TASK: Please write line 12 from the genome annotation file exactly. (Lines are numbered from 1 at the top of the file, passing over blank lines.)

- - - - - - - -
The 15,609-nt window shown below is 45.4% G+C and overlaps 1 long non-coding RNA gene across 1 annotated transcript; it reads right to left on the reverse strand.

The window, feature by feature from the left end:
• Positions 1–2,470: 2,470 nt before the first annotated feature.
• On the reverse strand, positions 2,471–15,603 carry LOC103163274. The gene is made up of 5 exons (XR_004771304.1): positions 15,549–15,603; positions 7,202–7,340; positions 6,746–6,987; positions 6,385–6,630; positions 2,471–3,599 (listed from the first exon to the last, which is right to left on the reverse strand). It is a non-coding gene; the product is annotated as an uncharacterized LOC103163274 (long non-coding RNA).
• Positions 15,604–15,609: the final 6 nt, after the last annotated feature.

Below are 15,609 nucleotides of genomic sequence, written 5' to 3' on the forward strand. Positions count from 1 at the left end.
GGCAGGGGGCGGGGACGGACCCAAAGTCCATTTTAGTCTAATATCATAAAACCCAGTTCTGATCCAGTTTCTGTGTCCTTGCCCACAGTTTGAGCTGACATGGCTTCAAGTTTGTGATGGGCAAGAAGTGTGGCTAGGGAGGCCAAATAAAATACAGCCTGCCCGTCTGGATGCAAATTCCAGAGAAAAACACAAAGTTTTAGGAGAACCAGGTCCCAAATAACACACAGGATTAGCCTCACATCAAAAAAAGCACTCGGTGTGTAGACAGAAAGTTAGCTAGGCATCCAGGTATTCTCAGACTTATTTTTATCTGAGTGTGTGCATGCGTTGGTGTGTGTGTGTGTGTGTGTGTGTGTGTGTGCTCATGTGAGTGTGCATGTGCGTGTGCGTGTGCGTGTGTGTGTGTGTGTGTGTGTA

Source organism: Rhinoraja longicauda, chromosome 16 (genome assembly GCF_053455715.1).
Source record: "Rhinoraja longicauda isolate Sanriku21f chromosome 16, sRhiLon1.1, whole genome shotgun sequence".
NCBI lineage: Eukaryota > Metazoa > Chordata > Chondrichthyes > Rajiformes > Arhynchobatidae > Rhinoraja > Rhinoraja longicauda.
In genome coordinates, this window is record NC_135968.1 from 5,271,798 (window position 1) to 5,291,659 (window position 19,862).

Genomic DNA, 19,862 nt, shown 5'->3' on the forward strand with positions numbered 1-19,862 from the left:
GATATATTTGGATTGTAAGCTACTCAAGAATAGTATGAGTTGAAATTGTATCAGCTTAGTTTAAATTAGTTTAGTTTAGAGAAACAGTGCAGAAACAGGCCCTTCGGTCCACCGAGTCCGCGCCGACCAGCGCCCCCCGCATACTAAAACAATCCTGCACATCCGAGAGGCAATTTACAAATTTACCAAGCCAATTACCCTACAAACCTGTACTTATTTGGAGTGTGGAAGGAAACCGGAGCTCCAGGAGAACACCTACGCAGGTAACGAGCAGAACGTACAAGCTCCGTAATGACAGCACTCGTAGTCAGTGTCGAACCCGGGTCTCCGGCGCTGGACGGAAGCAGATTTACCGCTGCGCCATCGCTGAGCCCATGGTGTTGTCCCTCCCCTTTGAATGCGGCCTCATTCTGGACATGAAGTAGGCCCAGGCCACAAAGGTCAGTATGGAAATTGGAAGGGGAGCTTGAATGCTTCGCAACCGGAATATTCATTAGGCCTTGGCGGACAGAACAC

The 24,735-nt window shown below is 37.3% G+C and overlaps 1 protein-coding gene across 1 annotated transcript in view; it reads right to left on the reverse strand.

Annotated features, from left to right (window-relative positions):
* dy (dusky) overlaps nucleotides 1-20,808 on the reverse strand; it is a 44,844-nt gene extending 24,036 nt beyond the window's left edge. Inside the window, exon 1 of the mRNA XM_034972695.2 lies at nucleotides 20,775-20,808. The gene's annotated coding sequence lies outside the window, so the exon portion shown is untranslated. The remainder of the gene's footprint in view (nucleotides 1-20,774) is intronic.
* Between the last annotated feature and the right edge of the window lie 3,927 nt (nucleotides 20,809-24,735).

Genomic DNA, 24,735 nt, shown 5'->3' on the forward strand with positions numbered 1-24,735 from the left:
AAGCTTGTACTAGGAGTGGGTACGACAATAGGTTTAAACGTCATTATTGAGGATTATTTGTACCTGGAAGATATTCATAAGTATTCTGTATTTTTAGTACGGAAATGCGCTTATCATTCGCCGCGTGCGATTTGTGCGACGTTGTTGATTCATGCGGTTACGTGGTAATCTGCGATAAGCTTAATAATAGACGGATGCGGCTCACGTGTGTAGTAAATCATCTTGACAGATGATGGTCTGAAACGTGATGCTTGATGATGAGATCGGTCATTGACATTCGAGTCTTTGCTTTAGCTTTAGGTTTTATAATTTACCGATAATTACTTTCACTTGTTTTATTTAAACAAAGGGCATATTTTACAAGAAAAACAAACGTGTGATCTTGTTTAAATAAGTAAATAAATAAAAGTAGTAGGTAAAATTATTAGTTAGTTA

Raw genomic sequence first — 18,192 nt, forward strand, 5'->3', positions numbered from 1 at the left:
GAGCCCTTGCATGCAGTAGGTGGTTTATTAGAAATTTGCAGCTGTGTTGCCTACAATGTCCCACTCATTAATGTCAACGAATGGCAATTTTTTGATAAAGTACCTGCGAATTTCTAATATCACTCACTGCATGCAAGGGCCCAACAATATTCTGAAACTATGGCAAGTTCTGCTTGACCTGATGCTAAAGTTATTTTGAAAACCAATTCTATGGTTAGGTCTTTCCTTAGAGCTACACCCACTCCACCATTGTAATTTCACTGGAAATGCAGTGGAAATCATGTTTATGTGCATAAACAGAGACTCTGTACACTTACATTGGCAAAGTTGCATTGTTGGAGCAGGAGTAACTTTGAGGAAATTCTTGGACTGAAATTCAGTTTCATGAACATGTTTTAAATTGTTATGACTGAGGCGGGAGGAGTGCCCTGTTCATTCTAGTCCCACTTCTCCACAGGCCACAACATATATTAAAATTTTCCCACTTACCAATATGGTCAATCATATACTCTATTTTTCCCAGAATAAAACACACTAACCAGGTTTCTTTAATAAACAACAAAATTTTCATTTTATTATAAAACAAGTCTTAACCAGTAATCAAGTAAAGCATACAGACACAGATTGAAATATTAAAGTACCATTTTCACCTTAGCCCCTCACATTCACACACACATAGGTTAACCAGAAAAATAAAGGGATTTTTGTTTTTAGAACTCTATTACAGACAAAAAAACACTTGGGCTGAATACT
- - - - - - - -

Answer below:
Genomic DNA, 19,862 nt, shown 5'->3' on the forward strand with positions numbered 1-19,862 from the left: